Divorce and Taxes
Divorce and taxes aren’t quite as bad as “death and taxes,” though it certainly may feel that way as you navigate the divorce process. If you are going through a divorce, you need to think about the tax implications that you may soon be facing. While some individuals may try to sift through the tax code solo, at Buckhead Family Law, we know that the more complex financial divorces require the professional help and guidance from experienced lawyers and accountants.
Going through a high asset divorce? You’re not alone. Valuable resources and expert legal help are available to guide you through this process. One size does not fit all, so make sure you get specific advice based on your personal circumstances.
In the meantime, here are a few pertinent topics that you may want to consider before preparing to file your taxes.
You May Have to Change Your Name
If you changed your name as part of your divorce, then you will need to notify the Social Security Administration of said name change. You can either go to the website to change your name and file for a new card using File Form SS-5, or you can call 800-772-1213 to get a new one.
Filing Early May Be Your Best Bet
If your complex financial divorce includes children and child support, there are some tax implications that you will also need to consider. Child support will not be tax-deductible for either party. If you are the person entitled to claim your child on the upcoming tax returns, as appointed in your divorce decree, and/or pursuant to the IRS Rules, but you think there is a chance your ex will attempt to do so, it may be in your best interest to file early to avoid any problems. This doesn’t mean that you should rush your taxes (because they may be complicated), but make sure you look to your divorce decree and discuss these exemptions and credits with your attorney or accountant to make sure get the tax benefits you deserve.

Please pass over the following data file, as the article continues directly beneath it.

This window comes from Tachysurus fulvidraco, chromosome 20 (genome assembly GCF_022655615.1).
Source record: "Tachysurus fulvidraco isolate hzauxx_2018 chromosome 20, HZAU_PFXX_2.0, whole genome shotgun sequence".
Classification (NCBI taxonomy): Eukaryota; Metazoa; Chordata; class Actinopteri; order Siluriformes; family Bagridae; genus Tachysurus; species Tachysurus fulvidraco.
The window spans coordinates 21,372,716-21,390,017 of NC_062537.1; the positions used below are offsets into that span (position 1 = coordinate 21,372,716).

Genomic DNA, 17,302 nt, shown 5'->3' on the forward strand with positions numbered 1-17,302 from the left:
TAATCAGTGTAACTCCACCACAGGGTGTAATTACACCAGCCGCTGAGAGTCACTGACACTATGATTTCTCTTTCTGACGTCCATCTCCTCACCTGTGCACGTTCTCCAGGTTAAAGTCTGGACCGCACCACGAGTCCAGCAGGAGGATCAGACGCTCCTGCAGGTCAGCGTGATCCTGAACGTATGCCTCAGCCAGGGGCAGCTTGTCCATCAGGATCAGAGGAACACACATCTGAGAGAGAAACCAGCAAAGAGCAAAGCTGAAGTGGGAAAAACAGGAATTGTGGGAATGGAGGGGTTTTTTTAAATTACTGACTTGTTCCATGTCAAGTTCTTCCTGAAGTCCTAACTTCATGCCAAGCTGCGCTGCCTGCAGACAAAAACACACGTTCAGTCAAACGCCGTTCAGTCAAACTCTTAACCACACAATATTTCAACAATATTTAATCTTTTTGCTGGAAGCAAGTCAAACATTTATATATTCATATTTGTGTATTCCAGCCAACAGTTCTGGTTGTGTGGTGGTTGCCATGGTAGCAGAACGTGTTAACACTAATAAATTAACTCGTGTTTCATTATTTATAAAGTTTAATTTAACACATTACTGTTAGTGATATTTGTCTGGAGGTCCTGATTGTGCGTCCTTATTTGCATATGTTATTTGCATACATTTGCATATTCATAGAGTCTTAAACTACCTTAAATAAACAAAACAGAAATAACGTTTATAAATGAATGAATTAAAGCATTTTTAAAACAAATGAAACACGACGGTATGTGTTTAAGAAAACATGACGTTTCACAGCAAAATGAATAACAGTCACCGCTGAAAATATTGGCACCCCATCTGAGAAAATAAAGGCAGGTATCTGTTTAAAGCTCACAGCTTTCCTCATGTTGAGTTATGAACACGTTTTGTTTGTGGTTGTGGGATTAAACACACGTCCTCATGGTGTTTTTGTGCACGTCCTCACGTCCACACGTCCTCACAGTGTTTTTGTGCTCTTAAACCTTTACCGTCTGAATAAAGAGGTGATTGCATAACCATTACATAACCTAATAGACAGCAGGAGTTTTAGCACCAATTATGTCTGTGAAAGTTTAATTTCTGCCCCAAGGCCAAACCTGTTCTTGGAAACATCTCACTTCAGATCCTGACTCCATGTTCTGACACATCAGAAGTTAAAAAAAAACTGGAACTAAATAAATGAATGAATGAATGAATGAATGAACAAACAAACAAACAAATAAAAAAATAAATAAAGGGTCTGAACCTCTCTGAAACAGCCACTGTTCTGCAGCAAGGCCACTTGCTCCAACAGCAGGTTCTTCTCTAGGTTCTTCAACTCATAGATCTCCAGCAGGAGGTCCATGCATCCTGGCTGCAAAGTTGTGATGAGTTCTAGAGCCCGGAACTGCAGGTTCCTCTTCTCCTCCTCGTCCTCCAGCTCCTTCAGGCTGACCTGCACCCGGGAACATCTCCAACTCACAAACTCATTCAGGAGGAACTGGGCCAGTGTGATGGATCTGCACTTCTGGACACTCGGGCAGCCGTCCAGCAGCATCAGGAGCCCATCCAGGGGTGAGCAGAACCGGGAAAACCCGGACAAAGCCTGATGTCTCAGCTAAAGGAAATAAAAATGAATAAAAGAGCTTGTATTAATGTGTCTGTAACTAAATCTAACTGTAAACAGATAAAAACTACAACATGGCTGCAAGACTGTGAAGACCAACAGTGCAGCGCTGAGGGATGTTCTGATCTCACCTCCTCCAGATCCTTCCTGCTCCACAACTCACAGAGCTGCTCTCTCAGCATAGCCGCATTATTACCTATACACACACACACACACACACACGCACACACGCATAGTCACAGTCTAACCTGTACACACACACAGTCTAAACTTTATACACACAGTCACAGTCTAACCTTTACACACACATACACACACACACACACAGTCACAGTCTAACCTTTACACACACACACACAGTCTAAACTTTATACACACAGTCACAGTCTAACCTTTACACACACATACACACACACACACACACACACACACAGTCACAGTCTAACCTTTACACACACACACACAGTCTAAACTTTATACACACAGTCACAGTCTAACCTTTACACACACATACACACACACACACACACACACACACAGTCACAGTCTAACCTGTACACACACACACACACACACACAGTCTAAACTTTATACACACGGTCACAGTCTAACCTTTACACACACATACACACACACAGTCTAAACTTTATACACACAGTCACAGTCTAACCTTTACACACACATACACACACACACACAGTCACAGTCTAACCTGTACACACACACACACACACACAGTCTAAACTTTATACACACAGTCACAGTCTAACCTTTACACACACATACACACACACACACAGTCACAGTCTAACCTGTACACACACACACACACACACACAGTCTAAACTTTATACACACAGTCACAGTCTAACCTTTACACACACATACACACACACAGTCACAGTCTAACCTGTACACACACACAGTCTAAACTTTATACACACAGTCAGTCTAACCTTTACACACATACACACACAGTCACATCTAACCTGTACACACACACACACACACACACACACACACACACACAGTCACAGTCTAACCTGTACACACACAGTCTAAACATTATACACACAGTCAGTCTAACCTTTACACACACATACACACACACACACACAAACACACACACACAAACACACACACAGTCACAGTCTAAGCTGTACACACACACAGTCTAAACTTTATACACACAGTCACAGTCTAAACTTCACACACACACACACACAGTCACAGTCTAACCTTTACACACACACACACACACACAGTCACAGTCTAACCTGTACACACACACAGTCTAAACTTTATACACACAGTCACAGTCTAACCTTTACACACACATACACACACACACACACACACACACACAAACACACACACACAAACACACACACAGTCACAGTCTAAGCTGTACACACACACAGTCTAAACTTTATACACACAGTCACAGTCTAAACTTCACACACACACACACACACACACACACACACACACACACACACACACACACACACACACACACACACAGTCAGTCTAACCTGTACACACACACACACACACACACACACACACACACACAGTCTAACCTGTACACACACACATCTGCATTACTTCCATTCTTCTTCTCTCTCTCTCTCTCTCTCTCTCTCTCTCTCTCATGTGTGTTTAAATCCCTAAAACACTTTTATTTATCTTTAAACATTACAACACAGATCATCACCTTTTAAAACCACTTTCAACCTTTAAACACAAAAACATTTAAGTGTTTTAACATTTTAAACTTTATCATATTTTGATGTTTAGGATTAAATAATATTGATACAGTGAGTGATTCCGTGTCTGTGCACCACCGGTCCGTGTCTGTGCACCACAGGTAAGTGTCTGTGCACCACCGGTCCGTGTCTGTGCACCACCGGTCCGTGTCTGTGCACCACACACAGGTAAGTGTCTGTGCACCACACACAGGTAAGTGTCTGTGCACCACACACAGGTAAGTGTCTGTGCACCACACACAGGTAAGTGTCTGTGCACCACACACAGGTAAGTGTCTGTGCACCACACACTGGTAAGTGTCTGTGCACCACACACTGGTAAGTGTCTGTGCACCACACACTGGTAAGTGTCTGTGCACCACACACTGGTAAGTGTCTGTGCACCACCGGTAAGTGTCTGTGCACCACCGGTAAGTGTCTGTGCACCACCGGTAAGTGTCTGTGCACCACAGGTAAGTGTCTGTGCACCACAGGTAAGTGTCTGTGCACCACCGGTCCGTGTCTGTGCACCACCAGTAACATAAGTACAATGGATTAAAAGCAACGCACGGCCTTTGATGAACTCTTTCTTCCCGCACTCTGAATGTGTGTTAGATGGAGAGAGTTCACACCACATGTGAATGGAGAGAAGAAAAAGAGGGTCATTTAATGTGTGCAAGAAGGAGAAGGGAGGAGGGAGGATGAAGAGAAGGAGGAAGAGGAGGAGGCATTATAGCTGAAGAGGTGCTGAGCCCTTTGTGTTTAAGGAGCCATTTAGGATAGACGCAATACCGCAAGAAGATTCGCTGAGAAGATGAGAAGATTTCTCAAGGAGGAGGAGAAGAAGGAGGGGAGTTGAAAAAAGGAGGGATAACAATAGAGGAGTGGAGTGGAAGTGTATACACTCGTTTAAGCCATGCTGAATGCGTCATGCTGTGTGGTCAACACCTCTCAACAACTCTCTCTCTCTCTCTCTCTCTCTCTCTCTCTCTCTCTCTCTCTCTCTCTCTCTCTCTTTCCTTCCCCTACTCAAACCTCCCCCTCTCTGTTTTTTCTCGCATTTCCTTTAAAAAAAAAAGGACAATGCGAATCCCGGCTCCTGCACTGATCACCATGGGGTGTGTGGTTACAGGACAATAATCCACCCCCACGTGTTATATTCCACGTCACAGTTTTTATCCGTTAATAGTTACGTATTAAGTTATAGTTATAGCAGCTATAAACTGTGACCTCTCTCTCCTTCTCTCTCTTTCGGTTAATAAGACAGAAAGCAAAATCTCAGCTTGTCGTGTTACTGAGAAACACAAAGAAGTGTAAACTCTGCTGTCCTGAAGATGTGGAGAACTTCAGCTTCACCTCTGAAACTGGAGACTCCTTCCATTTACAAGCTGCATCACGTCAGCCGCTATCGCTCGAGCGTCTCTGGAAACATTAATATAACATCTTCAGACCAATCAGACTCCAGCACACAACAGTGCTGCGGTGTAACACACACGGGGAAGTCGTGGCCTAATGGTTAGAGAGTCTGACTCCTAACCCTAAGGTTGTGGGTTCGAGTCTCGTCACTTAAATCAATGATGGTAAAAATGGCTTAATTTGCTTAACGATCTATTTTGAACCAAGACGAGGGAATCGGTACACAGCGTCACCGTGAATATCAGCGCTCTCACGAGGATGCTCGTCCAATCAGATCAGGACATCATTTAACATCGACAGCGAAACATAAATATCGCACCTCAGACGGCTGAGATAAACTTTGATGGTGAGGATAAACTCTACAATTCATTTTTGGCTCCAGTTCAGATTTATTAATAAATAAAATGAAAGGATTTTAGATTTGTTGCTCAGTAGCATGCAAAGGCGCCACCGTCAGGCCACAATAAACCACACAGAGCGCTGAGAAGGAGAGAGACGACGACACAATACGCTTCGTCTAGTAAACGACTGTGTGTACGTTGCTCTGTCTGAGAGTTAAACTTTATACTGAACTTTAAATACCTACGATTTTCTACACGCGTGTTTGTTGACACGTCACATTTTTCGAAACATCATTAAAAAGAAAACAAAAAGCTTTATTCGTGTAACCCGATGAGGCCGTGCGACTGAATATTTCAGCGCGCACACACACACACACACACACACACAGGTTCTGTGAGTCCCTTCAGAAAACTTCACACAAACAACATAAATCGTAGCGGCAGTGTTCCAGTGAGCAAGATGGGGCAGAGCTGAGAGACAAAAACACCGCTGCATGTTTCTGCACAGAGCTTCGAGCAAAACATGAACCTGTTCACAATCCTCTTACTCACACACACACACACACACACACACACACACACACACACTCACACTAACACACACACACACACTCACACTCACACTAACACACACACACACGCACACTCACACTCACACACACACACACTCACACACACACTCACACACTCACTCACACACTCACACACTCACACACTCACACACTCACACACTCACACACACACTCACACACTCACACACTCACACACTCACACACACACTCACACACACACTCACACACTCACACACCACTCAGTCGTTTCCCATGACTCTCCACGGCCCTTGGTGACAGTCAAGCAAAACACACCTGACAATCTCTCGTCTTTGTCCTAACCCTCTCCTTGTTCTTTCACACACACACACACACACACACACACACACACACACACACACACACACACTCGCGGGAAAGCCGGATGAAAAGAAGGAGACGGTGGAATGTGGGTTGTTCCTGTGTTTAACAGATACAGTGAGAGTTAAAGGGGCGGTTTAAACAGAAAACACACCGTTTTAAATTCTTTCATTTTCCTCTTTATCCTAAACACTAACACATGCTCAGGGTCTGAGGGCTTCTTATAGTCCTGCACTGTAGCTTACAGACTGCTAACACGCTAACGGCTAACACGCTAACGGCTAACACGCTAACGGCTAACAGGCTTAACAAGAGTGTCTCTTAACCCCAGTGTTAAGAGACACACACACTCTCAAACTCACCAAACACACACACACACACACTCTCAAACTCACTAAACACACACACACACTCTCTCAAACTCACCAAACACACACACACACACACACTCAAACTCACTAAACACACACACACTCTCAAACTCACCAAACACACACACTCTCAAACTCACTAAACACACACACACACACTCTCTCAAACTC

In some cases, you may want to wait to finalize your divorce until after a particular part of the year to reap certain tax benefits. Keep in mind that your marital status on December 31st is your status for the whole year. For example, if your spouse earns more money than you do and you wait until after December 31st, one person may have a significantly higher tax bill. For many families, filing jointly is more forgiving than filing single.
However, if both partners are sizable earners, it could prove more advantageous to finalize everything as soon as possible.
The IRS Can Provide You with Additional Guidance
If you are confused about filing, you should begin to educate yourself with guidance from your accountant or even the IRS. There are some documents on the IRS website that can help you gain important insight into your particular situation, such as:
- Determining What Your Tax Status Is
- Knowing What Benefits You Can Claim
- Figuring Out Dependency Exemptions
While these shouldn’t be your only resources for filing your taxes, they are a great place to start when you want to familiarize yourself with the tax implications of divorce.
Don’t Delay – Retain Legal Counsel As Soon As Possible
Trying to adequately juggle a high asset divorce with pending tax obligations can be quite difficult, but it doesn’t have to morph into a nightmare. Instead, you can be proactive and help yourself and your family. Every complex financial divorce is unique and you should always consult with your attorney or accountant for specific tax guidance and advice, but at Buckhead Family Law, our experienced legal team can help you build a strong marital asset division case that works best for you, your family, and your tax situation. We are here to assist you and help this be a positive turning point for your family. Schedule a consultation today by calling at 404-600-1403.